Extreme Weather 2011
August 20-29, 2011
Irene first struck the U.S. as a Category 1 hurricane in eastern North Carolina, then moved northward along the Mid-Atlantic Coast. Wind damage in coastal North Carolina, Virginia, and Maryland was moderate, with considerable damage resulting from falling trees and power lines. Irene made its final landfall as a tropical storm in the New York City area and dropped torrential rainfall in the Northeast that caused widespread flooding. More than 7 million homes and businesses lost power during the storm, and Irene caused at least 45 deaths and more than $7.3 billion in damages.
Irene was the first hurricane to hit the U.S. since Ike in September 2008 and was the most significant tropical system to make a direct landfall in the Northeast since Hurricane Bob in 1991.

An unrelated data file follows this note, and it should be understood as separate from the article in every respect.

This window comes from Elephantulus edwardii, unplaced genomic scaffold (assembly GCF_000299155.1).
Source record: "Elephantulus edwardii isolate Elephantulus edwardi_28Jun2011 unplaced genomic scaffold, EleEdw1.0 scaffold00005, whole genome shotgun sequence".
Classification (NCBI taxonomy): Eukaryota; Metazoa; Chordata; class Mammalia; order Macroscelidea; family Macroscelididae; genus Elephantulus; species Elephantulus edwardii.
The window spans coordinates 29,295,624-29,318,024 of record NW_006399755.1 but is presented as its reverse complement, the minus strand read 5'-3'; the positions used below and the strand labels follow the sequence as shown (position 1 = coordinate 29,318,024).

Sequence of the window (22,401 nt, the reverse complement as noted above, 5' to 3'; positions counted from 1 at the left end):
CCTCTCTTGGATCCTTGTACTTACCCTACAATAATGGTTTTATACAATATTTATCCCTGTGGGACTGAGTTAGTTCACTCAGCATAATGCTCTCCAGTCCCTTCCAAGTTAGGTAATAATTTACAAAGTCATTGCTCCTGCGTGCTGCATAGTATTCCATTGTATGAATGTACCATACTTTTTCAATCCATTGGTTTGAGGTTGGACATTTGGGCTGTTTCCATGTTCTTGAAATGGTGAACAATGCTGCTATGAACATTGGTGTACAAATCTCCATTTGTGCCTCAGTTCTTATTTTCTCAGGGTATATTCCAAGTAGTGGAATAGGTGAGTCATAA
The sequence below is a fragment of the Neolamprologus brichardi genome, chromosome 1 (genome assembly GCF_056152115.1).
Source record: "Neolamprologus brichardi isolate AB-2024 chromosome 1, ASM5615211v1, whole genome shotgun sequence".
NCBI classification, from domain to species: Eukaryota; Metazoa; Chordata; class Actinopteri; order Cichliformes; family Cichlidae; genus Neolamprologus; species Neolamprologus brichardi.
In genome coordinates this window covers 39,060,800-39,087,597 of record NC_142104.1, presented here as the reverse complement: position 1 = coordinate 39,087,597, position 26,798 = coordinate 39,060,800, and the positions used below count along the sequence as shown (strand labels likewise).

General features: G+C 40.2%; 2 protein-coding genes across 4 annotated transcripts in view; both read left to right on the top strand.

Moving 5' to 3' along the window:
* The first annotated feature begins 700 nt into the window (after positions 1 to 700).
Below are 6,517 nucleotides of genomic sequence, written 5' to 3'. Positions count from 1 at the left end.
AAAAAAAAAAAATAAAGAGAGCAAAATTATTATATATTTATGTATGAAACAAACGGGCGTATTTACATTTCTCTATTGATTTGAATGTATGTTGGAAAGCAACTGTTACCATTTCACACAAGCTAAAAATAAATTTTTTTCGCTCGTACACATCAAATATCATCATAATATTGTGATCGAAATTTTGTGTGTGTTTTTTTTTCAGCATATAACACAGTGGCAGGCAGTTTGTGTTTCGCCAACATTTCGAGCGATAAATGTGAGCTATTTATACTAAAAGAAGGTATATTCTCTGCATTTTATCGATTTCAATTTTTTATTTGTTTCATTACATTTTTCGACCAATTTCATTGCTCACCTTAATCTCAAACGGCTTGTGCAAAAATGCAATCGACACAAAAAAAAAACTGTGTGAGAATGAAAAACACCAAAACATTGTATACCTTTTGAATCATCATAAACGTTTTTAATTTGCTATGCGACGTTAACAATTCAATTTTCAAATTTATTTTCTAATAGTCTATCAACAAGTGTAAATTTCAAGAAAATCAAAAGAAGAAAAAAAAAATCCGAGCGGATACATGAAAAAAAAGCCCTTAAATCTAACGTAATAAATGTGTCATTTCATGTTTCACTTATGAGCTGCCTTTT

Hurricane Irene is an example of increasing accuracy in forecasting storm track. Its landfall in eastern North Carolina and path northward were accurately predicted more than four days in advance by NOAA’s National Hurricane Center, which used information from weather satellites, hurricane models, aircraft observations, and other data. NOAA’s delivery of critical environmental forecasts provided essential advance information that allowed emergency officials to plan necessary evacuations and sparked individuals to take safety precautions.